September 23, 2021

We Need to Move Forward With Unity & Respect at All Levels – Grand Chief Daniels

FOR IMMEDIATE RELEASE: September 23, 2021

ANISHINAABE AND DAKOTA TERRITORY, MB — The Southern Chiefs’ Organization (SCO) has wrapped up its’ latest Chiefs’ Summit in Brandon, MB.

“These meetings are critical when it comes to setting our shared priorities, especially at the community level,” stated SCO Grand Chief Jerry Daniels. “We need to have all of our Chiefs, Councils and community members come together in a spirit of mutual respect and unity. Then and only then can we be effective in our advocacy work and in establishing priorities.”

One such priority is water quality in SCO-member communities. The Summit attendees heard first hand about the SCO Water Program including water quality testing and a resolution was tabled to establish a southern water authority. The governance structure of the authority will include Elders, Women as Water Keepers, and First Nation Youth. It also incorporates a two-eyed seeing approach, using both traditional and western knowledge.

“This is the kind of initiative that will truly lead to transformative change and it is one that I am particularly proud of,” said Grand Chief Daniels. “Our water authority will be First Nation community centric and be completely self-determined.”

The attending Chiefs had the chance to introduce, discuss and vote on a number of other important resolutions, including a directive given to the Southern First Nations Network of Care to develop a process and notice form to facilitate southern First Nation child welfare agencies to provide notice of Significant Measures taken in relation to our children and youth in care, to leadership and Indigenous Governing Bodies.

“What has been happening when it comes to child welfare in our communities, amounts to the equivalent of the Indian Residential School system,” stated Sandy Bay Ojibway First Nation Chief Trevor Prince. “It is now time for us to take full control of our children’s well being. A resolution such as this is a huge step in finally bringing all of our children home.”

Another important resolution was passed regarding a national response to the Sixties Scoop. At this time, there is very little in the way of supports for Sixties Scoop Survivors and their families.

“We have so many Survivors of this dreadful time in our collective history, when thousands of First Nations children were taken, adopted or place with non-First Nation families,” said Lake Manitoba First Nation Chief Cornell McLean. “I support this resolution calling on the federal government to commission a national inquiry into the Sixties Scoop, along with demanding all levels of government provide long-term funding to support a First Nations Repatriation program.”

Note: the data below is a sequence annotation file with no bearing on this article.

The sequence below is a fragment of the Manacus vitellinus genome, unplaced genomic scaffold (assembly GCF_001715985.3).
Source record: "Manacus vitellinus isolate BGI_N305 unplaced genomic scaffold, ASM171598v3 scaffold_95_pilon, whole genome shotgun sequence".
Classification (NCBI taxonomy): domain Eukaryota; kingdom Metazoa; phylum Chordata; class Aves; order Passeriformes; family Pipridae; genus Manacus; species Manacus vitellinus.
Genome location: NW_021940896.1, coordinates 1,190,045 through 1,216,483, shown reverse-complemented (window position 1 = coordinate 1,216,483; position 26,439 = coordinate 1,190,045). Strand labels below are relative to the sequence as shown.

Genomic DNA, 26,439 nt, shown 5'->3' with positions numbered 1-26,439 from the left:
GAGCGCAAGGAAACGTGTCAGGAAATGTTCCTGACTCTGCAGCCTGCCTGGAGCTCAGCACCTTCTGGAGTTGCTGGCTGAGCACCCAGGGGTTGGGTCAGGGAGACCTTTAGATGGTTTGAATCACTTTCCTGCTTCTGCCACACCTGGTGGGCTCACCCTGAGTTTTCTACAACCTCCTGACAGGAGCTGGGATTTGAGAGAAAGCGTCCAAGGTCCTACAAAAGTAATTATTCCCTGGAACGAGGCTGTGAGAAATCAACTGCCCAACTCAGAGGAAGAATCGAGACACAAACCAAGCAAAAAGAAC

In the days leading up to the first National Day of Truth and Reconciliation, the Chiefs also passed a resolution calling for more long-term permanent funding for healing programs and other supports for Indian Residential School (IRS) Survivors. Last year the IRS healing programs supported more than 40,000 Survivors and their families in Manitoba. The healing programs serve residential and day school Survivors, as well as Sixties Scoop Survivors, however the federal funding has been at risk and on annual extensions for the last several years. 

Finally, the Chiefs of the southern First Nations passed resolutions focusing on the proper licensing of First Nation foster homes, and on First Nation data governance.

“I am so proud of the compassion, diligence and strength that was on display at this gathering,” concluded Grand Chief Daniels. “We are collectively tackling very high level and difficult issues, and by listening to each other and working together, we will bring back to our communities what we have discussed and continue the work to creating positive outcomes for the people we represent.”


The Southern Chiefs’ Organization represents 34 First Nations and more than 80,000 citizens in what is now called southern Manitoba. SCO is an independent political organization that protects, preserves, promotes, and enhances First Nations peoples’ inherent rights, languages, customs, and traditions through the application and implementation of the spirit and intent of the Treaty-making process.

For Media Inquiries:

Al Foster, Senior Correspondent, Southern Chiefs’ Organization

Mobile: (204) 806-6837 | Email:

PDF Copy of Release